Themes that are in dispute

Logos will help to set the tone for your business. If you are a serious brand for serious people, you can look more formal by using geometric designs and muted colours. If you are a tech business that needs to look modern, you can use images like wire circuits or astral grids to do so.

The problem occurs when themes are mismatched, and you generate the wrong image of your brand. Is a frightening-looking guy with a gas mask the perfect mascot for a 420-friendly gym? They seem to wish to separate themselves from experiences of smoke inhalation.

Similarly, an agitated infant may be a literal mascot for a children’s conflict management programme, but it may come off as aggressive unintentionally. The end result may be a more inviting picture for newcomers: a smiling kid who can control their frustration, inspire parents and relax distressed children.

The solution

Both your graphics and visual style should represent your branding objectives. Using commonly recognised symbols and clientele’s favourite themes is a shortcut to successful communication.

Colour selection is weak

Colour is a key factor in the design process. It reveals a lot more about your organisation than you know. Colour is crucial because it is where consumers’ first memories are created. Colours are more than just a means of communication since they express thoughts, feelings, and experiences.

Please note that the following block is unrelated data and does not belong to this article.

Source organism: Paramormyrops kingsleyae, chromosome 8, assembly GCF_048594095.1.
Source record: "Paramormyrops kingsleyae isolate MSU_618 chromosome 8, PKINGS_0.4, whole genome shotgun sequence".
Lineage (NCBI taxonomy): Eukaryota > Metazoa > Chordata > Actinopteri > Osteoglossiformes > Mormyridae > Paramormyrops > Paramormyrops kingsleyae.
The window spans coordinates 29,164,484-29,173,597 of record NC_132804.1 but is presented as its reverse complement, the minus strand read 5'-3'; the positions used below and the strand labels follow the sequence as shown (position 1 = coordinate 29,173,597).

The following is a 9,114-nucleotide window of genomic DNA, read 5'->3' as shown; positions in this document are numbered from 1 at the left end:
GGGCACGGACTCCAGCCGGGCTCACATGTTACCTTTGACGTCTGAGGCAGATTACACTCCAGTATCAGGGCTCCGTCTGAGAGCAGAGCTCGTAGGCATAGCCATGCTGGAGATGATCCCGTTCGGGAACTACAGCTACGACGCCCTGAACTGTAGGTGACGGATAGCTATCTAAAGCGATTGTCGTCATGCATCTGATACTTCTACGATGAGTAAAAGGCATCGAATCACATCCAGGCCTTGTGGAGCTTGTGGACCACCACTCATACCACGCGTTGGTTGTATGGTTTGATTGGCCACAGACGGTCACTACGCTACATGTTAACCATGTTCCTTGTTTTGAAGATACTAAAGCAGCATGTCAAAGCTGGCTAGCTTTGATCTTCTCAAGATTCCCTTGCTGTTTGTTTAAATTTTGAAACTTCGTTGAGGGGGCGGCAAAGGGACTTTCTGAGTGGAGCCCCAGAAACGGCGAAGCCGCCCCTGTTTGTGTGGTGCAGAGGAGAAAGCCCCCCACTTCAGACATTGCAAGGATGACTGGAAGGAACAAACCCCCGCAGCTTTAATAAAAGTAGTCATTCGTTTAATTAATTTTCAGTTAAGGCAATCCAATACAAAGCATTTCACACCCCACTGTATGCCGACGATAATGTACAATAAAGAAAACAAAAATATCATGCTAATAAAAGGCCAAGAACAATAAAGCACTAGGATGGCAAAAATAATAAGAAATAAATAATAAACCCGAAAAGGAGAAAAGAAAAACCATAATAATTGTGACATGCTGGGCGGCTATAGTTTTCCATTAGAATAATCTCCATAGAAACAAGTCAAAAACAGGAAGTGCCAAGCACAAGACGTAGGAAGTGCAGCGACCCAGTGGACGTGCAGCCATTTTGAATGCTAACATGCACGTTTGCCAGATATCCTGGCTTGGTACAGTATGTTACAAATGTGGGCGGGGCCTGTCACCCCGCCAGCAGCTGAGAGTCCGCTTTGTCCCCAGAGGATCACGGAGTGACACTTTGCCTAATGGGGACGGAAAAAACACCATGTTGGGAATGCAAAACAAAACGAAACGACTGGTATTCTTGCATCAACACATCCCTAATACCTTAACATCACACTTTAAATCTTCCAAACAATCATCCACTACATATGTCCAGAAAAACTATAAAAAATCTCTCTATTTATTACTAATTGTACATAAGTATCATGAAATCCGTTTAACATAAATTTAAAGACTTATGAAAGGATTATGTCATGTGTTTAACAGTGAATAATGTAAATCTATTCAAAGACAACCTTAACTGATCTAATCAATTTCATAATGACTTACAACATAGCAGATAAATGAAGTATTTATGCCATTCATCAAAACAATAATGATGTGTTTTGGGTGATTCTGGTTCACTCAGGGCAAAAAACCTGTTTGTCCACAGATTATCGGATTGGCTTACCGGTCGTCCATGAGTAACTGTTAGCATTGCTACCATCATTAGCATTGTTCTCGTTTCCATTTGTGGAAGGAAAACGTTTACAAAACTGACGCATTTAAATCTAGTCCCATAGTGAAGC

A competent artist will instruct you on which colours to use and which to avoid. A note of caution: avoid using loud neon colours!


The simplicity of a good logo is important. How much have we used the expression “Keep It Simple?” It is not so much about what you add as it is about what you strip out. Consider how plain some of the most recognisable logos are; Nike, Apple, and so on. These logos are excellent examples of good logo design. They are straightforward and unforgettable. They work without colour or text, and you would recognise them even if they were tiny.

Extra ‘elements’ only serve to distract the eye and devalue the emblem. It also has an effect on legibility at smaller scales.

Raster Elements

Having your logo in Adobe Illustrator or EPS format does not guarantee that you will receive vector graphic images. In recent years, we have seen several examples of logos that used both vector and raster graphic elements.

Watercolour logos are a fine example. The watercolour portion is usually a PNG (raster graphic) format, while the text portion is vector graphic. When you scale these logos, the text remains sharp while the watercolour elements become fuzzy.

Generic logos

Logos are more powerful when they are memorable, while bland logos or following in the footsteps of someone else have the reverse effect. If you do what everybody else is doing, there is a fair risk that the brand will be mistaken with another.

The reasoning behind standardised logos seems to be simple: imitate the logos that people want. However, after a few months or years, the industry gets saturated with logos that all do the same thing, and once-unique logos become nothing more than a dime a dozen.

The solution

The only way to stop flat icons is to keep up with what everybody else is doing. Check out our generic logos guide to learn which patterns are overused and can be avoided.

As previously said, generic logos often begin as successful logos, so you do not want to abandon all trends just yet. Only make sure to have something exclusive.